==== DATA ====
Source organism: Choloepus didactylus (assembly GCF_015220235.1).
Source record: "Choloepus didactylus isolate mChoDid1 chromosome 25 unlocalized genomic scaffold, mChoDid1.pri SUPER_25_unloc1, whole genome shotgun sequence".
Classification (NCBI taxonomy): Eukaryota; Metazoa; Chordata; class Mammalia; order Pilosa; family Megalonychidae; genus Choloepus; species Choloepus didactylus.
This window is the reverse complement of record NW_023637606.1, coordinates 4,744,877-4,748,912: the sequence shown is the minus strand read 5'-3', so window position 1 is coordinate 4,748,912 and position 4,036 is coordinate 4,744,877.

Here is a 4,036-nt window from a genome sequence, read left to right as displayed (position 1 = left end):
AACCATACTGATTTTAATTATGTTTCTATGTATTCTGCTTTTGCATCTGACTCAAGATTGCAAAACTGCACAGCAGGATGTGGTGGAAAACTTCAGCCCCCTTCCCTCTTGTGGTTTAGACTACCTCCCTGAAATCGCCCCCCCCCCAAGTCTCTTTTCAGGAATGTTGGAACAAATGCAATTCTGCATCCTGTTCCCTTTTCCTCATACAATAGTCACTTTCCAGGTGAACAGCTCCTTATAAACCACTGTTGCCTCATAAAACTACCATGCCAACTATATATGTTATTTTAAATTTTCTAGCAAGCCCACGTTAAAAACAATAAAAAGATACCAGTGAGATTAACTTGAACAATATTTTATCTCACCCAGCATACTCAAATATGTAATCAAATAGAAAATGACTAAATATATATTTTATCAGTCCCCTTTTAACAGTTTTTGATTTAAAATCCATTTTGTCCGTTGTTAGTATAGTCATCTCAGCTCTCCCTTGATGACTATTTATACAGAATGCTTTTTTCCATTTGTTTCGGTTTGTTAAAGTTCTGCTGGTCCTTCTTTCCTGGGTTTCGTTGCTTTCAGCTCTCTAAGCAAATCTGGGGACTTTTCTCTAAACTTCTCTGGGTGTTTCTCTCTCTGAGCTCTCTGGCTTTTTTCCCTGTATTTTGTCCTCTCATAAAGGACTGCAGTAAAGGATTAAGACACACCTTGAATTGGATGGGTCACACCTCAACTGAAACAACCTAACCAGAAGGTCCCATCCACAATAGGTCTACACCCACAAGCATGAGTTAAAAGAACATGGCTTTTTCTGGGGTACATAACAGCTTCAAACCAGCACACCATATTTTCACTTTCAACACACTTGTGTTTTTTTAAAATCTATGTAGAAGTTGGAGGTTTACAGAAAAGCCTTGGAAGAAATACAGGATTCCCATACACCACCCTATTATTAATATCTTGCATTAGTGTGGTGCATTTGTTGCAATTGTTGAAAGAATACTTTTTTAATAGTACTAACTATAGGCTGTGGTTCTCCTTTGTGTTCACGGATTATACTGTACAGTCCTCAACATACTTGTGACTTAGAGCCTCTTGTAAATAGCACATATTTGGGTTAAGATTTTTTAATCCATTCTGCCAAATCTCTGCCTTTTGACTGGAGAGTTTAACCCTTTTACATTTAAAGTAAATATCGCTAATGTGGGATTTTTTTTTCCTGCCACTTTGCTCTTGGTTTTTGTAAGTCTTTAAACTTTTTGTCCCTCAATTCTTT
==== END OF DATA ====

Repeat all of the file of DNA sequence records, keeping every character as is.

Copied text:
Source organism: Choloepus didactylus (assembly GCF_015220235.1).
Source record: "Choloepus didactylus isolate mChoDid1 chromosome 25 unlocalized genomic scaffold, mChoDid1.pri SUPER_25_unloc1, whole genome shotgun sequence".
Classification (NCBI taxonomy): Eukaryota; Metazoa; Chordata; class Mammalia; order Pilosa; family Megalonychidae; genus Choloepus; species Choloepus didactylus.
This window is the reverse complement of record NW_023637606.1, coordinates 4,744,877-4,748,912: the sequence shown is the minus strand read 5'-3', so window position 1 is coordinate 4,748,912 and position 4,036 is coordinate 4,744,877.

Here is a 4,036-nt window from a genome sequence, read left to right as displayed (position 1 = left end):
AACCATACTGATTTTAATTATGTTTCTATGTATTCTGCTTTTGCATCTGACTCAAGATTGCAAAACTGCACAGCAGGATGTGGTGGAAAACTTCAGCCCCCTTCCCTCTTGTGGTTTAGACTACCTCCCTGAAATCGCCCCCCCCCCAAGTCTCTTTTCAGGAATGTTGGAACAAATGCAATTCTGCATCCTGTTCCCTTTTCCTCATACAATAGTCACTTTCCAGGTGAACAGCTCCTTATAAACCACTGTTGCCTCATAAAACTACCATGCCAACTATATATGTTATTTTAAATTTTCTAGCAAGCCCACGTTAAAAACAATAAAAAGATACCAGTGAGATTAACTTGAACAATATTTTATCTCACCCAGCATACTCAAATATGTAATCAAATAGAAAATGACTAAATATATATTTTATCAGTCCCCTTTTAACAGTTTTTGATTTAAAATCCATTTTGTCCGTTGTTAGTATAGTCATCTCAGCTCTCCCTTGATGACTATTTATACAGAATGCTTTTTTCCATTTGTTTCGGTTTGTTAAAGTTCTGCTGGTCCTTCTTTCCTGGGTTTCGTTGCTTTCAGCTCTCTAAGCAAATCTGGGGACTTTTCTCTAAACTTCTCTGGGTGTTTCTCTCTCTGAGCTCTCTGGCTTTTTTCCCTGTATTTTGTCCTCTCATAAAGGACTGCAGTAAAGGATTAAGACACACCTTGAATTGGATGGGTCACACCTCAACTGAAACAACCTAACCAGAAGGTCCCATCCACAATAGGTCTACACCCACAAGCATGAGTTAAAAGAACATGGCTTTTTCTGGGGTACATAACAGCTTCAAACCAGCACACCATATTTTCACTTTCAACACACTTGTGTTTTTTTAAAATCTATGTAGAAGTTGGAGGTTTACAGAAAAGCCTTGGAAGAAATACAGGATTCCCATACACCACCCTATTATTAATATCTTGCATTAGTGTGGTGCATTTGTTGCAATTGTTGAAAGAATACTTTTTTAATAGTACTAACTATAGGCTGTGGTTCTCCTTTGTGTTCACGGATTATACTGTACAGTCCTCAACATACTTGTGACTTAGAGCCTCTTGTAAATAGCACATATTTGGGTTAAGATTTTTTAATCCATTCTGCCAAATCTCTGCCTTTTGACTGGAGAGTTTAACCCTTTTACATTTAAAGTAAATATCGCTAATGTGGGATTTTTTTTTCCTGCCACTTTGCTCTTGGTTTTTGTAAGTCTTTAAACTTTTTGTCCCTCAATTCTTT